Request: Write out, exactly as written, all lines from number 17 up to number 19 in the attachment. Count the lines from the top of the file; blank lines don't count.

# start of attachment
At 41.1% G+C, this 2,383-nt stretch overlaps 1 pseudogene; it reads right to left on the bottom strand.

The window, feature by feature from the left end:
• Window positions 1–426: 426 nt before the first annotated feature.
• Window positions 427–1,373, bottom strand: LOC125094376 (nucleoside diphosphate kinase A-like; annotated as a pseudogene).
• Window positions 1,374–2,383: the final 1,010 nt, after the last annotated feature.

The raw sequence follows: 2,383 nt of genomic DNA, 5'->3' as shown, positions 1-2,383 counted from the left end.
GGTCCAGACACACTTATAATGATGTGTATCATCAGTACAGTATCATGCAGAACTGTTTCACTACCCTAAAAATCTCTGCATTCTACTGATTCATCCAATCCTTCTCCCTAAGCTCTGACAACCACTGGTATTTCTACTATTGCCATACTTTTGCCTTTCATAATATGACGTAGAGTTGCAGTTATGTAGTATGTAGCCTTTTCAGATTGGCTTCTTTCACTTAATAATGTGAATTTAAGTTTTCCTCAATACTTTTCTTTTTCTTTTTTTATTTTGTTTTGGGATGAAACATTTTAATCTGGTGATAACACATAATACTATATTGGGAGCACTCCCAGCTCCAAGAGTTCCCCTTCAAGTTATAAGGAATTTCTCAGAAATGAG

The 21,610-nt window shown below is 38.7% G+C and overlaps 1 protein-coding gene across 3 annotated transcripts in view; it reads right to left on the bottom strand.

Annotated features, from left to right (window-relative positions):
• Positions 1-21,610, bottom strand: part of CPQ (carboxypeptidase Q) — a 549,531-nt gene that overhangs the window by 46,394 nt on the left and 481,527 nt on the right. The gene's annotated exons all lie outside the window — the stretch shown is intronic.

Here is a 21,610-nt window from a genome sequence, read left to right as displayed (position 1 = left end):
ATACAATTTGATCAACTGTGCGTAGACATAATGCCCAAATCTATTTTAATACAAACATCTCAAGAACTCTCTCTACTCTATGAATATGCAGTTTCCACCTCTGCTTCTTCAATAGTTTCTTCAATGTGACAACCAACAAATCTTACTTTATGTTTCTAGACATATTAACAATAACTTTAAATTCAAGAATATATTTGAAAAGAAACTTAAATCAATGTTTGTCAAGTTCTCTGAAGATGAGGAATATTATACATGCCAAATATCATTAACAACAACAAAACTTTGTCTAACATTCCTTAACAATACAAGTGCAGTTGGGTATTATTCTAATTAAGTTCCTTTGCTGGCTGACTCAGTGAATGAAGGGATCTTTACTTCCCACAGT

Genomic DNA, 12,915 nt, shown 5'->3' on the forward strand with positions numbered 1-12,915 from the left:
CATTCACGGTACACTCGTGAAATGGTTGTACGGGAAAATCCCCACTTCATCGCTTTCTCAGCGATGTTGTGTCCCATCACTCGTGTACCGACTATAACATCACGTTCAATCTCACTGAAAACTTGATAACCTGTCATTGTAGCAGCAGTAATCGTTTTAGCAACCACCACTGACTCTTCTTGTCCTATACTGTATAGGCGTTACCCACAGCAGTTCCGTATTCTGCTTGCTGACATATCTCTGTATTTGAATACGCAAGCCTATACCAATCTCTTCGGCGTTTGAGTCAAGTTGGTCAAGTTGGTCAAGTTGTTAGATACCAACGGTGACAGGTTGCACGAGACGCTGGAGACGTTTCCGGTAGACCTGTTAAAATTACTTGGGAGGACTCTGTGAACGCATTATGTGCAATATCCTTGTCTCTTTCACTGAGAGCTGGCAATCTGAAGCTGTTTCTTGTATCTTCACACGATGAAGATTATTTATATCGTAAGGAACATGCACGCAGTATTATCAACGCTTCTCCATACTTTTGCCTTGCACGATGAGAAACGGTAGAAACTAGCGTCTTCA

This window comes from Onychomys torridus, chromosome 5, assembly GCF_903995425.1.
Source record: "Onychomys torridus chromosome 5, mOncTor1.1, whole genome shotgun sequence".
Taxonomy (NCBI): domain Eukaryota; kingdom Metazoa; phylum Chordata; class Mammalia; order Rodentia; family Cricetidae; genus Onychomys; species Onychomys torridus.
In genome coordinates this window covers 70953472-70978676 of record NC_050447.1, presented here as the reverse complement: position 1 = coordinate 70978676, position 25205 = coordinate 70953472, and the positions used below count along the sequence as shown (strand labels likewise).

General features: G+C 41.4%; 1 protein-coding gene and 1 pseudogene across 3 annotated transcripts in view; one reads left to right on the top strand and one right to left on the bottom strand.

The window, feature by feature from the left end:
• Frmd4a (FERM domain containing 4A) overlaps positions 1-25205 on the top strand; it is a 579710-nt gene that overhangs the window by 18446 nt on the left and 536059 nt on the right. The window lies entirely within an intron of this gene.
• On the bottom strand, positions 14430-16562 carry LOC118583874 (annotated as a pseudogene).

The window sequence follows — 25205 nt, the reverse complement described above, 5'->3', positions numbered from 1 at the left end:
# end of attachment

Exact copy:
Taxonomy (NCBI): domain Eukaryota; kingdom Metazoa; phylum Chordata; class Mammalia; order Rodentia; family Cricetidae; genus Onychomys; species Onychomys torridus.
In genome coordinates this window covers 70953472-70978676 of record NC_050447.1, presented here as the reverse complement: position 1 = coordinate 70978676, position 25205 = coordinate 70953472, and the positions used below count along the sequence as shown (strand labels likewise).

General features: G+C 41.4%; 1 protein-coding gene and 1 pseudogene across 3 annotated transcripts in view; one reads left to right on the top strand and one right to left on the bottom strand.